“At this point we are still in the process of finalizing any decisions. We want to be sure that we are taking into account all factors both current and future to make sure any adjustments will accommodate growth,” Abner said.

While not in the immediate plans for the intersection, Montgomery County Engineer Paul Gruner said, “there was always a possibility a four-legged would be done in the future if that became necessary.”

The decision

The debate about whether to build all four legs of the special intersection vs. the two that ended up being built continued for at least three years, according to records obtained by the Dayton Daily News.

In a 2006 email to ODOT, an engineer for ABMB, a Louisiana company regarded as an expert on continuous-flow intersections, projected motorists would encounter less than a 30-second delay at the two-legged design at Austin under normal traffic conditions through 2035. Cutting the traffic legs from four to two would save $3.3 million in construction costs.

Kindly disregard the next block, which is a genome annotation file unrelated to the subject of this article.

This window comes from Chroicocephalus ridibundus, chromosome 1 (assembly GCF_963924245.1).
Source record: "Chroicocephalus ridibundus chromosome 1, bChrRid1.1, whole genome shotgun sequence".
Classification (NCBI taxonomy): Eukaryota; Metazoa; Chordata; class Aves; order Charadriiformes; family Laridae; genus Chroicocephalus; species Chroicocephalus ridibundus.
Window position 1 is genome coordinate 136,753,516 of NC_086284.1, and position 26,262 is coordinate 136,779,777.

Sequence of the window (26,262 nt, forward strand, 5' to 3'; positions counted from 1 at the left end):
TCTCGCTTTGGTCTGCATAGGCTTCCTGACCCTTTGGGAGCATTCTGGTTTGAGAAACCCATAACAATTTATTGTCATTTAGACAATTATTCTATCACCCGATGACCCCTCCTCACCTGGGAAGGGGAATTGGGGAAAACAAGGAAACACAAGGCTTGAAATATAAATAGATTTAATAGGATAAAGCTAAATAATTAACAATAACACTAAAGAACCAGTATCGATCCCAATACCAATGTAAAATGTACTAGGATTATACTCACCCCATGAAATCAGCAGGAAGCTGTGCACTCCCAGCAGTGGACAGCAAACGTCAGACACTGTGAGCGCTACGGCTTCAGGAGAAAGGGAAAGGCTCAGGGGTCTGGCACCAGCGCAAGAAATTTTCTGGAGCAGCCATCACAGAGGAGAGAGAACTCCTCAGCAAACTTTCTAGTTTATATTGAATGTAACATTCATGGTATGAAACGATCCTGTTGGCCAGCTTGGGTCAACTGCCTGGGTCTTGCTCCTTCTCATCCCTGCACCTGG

In the 2006 letter also obtained through a public records request, developer RG Properties, before buying 142 acres now known as Austin Landing, urged the state not to buy the right of way for the north-south legs.

In the letter, copied to two local lawmakers, then state Sen. Jeff Jacobson and then-Ohio House Speaker Jon Husted, Glen “Bo” Gunlock of RG Properties said the state would be blocking the company from developing the land, although it was unlikely the north-south legs would ever be needed.

RG already owned more than 50 acres on the south side of Austin, just east of the interchange. Property records show RG, through several limited partnerships, took ownership of the 142 acres, now known as Austin Landing, on Dec. 22, 2006.